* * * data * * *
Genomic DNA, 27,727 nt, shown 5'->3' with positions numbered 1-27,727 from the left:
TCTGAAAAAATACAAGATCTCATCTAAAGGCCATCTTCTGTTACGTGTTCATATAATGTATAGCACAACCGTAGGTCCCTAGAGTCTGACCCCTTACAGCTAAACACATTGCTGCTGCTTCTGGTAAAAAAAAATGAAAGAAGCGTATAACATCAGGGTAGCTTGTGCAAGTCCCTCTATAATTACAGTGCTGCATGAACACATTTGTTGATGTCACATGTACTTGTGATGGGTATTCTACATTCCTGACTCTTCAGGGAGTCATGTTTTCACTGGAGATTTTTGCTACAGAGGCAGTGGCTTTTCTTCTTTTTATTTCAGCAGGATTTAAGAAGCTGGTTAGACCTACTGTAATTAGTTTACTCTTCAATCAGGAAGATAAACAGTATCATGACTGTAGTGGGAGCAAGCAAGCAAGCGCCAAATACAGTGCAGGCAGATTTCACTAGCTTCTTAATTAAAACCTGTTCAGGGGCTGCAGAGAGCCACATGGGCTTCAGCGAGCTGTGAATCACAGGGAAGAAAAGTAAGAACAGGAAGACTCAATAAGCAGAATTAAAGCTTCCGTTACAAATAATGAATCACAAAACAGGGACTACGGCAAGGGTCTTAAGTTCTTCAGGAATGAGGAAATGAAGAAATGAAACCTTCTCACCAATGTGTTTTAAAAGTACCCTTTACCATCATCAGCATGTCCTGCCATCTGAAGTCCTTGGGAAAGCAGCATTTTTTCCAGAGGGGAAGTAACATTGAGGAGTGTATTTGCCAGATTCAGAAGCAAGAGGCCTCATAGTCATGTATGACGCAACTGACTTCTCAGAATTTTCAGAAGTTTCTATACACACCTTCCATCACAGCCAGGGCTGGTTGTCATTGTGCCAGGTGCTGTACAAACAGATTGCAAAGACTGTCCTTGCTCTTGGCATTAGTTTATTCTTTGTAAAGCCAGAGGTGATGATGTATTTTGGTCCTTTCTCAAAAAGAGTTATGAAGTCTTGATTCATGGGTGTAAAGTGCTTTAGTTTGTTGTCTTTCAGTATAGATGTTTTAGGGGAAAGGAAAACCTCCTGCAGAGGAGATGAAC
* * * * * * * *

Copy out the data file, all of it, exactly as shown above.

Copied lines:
Genomic DNA, 27,727 nt, shown 5'->3' with positions numbered 1-27,727 from the left:
TCTGAAAAAATACAAGATCTCATCTAAAGGCCATCTTCTGTTACGTGTTCATATAATGTATAGCACAACCGTAGGTCCCTAGAGTCTGACCCCTTACAGCTAAACACATTGCTGCTGCTTCTGGTAAAAAAAAATGAAAGAAGCGTATAACATCAGGGTAGCTTGTGCAAGTCCCTCTATAATTACAGTGCTGCATGAACACATTTGTTGATGTCACATGTACTTGTGATGGGTATTCTACATTCCTGACTCTTCAGGGAGTCATGTTTTCACTGGAGATTTTTGCTACAGAGGCAGTGGCTTTTCTTCTTTTTATTTCAGCAGGATTTAAGAAGCTGGTTAGACCTACTGTAATTAGTTTACTCTTCAATCAGGAAGATAAACAGTATCATGACTGTAGTGGGAGCAAGCAAGCAAGCGCCAAATACAGTGCAGGCAGATTTCACTAGCTTCTTAATTAAAACCTGTTCAGGGGCTGCAGAGAGCCACATGGGCTTCAGCGAGCTGTGAATCACAGGGAAGAAAAGTAAGAACAGGAAGACTCAATAAGCAGAATTAAAGCTTCCGTTACAAATAATGAATCACAAAACAGGGACTACGGCAAGGGTCTTAAGTTCTTCAGGAATGAGGAAATGAAGAAATGAAACCTTCTCACCAATGTGTTTTAAAAGTACCCTTTACCATCATCAGCATGTCCTGCCATCTGAAGTCCTTGGGAAAGCAGCATTTTTTCCAGAGGGGAAGTAACATTGAGGAGTGTATTTGCCAGATTCAGAAGCAAGAGGCCTCATAGTCATGTATGACGCAACTGACTTCTCAGAATTTTCAGAAGTTTCTATACACACCTTCCATCACAGCCAGGGCTGGTTGTCATTGTGCCAGGTGCTGTACAAACAGATTGCAAAGACTGTCCTTGCTCTTGGCATTAGTTTATTCTTTGTAAAGCCAGAGGTGATGATGTATTTTGGTCCTTTCTCAAAAAGAGTTATGAAGTCTTGATTCATGGGTGTAAAGTGCTTTAGTTTGTTGTCTTTCAGTATAGATGTTTTAGGGGAAAGGAAAACCTCCTGCAGAGGAGATGAAC